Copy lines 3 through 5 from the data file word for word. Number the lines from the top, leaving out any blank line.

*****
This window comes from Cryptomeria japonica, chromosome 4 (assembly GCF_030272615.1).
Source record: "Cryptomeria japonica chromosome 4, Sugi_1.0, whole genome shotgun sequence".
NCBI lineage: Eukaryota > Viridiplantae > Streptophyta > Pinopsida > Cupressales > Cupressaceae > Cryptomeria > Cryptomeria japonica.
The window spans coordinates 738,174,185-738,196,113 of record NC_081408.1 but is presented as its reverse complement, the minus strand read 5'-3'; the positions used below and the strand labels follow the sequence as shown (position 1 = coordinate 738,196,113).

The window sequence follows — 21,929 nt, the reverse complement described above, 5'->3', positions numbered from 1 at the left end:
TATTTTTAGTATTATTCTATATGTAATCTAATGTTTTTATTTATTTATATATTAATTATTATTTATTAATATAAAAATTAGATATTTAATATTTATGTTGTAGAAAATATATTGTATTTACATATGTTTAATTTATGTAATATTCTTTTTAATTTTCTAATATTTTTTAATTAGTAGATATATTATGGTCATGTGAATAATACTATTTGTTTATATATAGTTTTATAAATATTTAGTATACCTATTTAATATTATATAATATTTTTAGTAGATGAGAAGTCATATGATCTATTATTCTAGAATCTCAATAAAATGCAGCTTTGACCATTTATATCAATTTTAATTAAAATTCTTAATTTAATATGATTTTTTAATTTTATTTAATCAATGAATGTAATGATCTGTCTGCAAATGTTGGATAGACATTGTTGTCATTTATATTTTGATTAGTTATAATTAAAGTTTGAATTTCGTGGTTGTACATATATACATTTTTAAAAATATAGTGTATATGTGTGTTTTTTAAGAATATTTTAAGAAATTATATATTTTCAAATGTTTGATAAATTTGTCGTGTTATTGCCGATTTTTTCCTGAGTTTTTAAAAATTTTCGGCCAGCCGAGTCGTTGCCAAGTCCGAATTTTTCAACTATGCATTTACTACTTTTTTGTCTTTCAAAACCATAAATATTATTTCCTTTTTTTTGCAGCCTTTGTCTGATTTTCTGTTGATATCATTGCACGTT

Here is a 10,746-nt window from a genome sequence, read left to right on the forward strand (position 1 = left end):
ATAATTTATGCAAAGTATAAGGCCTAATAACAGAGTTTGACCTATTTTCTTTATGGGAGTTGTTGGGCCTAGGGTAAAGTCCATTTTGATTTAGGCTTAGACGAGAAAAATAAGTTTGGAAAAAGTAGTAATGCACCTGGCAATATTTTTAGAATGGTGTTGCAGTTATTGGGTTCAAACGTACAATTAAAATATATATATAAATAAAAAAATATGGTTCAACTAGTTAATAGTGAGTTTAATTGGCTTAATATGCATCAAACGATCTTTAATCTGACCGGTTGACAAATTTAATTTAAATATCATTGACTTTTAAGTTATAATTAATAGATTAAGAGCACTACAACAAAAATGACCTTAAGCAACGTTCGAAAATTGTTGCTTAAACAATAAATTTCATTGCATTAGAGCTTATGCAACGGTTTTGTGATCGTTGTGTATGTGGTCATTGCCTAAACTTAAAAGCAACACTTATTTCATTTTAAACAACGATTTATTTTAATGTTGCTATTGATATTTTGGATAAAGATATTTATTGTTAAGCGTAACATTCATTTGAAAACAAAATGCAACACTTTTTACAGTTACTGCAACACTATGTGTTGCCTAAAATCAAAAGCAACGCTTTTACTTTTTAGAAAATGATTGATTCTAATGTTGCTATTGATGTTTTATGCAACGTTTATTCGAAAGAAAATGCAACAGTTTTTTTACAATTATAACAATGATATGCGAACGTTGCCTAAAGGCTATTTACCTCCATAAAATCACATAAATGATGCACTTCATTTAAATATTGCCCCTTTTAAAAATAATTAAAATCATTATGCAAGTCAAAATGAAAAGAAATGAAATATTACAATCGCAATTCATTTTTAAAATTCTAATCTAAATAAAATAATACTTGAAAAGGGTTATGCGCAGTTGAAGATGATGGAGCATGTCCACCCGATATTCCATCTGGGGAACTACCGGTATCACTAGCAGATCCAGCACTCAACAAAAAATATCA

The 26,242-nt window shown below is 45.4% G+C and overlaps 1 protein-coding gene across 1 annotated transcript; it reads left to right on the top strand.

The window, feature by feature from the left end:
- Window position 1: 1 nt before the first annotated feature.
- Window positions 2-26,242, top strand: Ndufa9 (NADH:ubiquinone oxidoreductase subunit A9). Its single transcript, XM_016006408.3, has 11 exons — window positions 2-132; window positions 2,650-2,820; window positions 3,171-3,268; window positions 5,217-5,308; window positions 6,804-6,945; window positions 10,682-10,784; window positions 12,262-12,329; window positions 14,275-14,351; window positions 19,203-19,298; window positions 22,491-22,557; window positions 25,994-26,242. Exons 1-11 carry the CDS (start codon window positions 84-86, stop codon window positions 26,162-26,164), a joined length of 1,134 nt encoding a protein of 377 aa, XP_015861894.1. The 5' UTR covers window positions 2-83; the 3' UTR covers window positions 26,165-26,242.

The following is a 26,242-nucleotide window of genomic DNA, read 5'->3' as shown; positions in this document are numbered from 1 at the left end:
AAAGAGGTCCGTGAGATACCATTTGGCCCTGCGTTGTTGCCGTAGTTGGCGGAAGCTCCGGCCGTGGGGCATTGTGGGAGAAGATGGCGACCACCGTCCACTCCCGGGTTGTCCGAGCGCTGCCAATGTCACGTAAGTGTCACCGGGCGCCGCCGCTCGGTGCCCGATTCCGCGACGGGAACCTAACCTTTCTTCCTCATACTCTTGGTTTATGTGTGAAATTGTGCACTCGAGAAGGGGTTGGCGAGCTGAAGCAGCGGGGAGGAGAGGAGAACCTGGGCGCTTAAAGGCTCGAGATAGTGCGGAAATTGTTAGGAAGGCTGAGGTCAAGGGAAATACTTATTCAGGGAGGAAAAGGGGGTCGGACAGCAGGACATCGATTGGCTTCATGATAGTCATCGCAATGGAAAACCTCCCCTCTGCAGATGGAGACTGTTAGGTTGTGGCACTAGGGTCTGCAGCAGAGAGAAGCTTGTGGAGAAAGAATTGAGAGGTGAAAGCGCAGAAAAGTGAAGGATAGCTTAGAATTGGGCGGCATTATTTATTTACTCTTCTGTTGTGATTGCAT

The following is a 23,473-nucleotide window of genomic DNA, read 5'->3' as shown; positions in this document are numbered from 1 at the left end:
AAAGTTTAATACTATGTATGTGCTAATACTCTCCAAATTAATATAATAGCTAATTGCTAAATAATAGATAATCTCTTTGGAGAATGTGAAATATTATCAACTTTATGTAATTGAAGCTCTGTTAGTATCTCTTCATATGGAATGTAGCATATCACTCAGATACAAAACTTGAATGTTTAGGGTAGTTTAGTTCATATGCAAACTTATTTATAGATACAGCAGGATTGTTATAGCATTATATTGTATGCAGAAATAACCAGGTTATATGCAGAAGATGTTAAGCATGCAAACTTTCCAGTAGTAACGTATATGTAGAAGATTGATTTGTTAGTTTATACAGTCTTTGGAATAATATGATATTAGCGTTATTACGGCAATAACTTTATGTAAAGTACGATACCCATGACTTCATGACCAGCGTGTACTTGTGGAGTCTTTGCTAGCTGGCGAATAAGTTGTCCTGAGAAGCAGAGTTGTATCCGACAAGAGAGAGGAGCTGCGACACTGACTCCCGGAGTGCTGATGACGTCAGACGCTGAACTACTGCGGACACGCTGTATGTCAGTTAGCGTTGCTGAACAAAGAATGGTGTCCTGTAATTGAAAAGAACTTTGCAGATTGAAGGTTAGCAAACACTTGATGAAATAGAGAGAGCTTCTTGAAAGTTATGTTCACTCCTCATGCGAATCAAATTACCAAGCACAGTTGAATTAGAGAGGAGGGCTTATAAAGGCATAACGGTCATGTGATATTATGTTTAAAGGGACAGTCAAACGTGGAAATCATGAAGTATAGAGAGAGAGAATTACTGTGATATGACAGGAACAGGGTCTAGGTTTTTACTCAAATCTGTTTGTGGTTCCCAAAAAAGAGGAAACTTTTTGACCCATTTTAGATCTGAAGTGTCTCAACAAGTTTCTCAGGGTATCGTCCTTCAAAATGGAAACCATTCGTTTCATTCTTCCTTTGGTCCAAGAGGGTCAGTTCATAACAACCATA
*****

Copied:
NCBI lineage: Eukaryota > Viridiplantae > Streptophyta > Pinopsida > Cupressales > Cupressaceae > Cryptomeria > Cryptomeria japonica.
The window spans coordinates 738,174,185-738,196,113 of record NC_081408.1 but is presented as its reverse complement, the minus strand read 5'-3'; the positions used below and the strand labels follow the sequence as shown (position 1 = coordinate 738,196,113).

The window sequence follows — 21,929 nt, the reverse complement described above, 5'->3', positions numbered from 1 at the left end: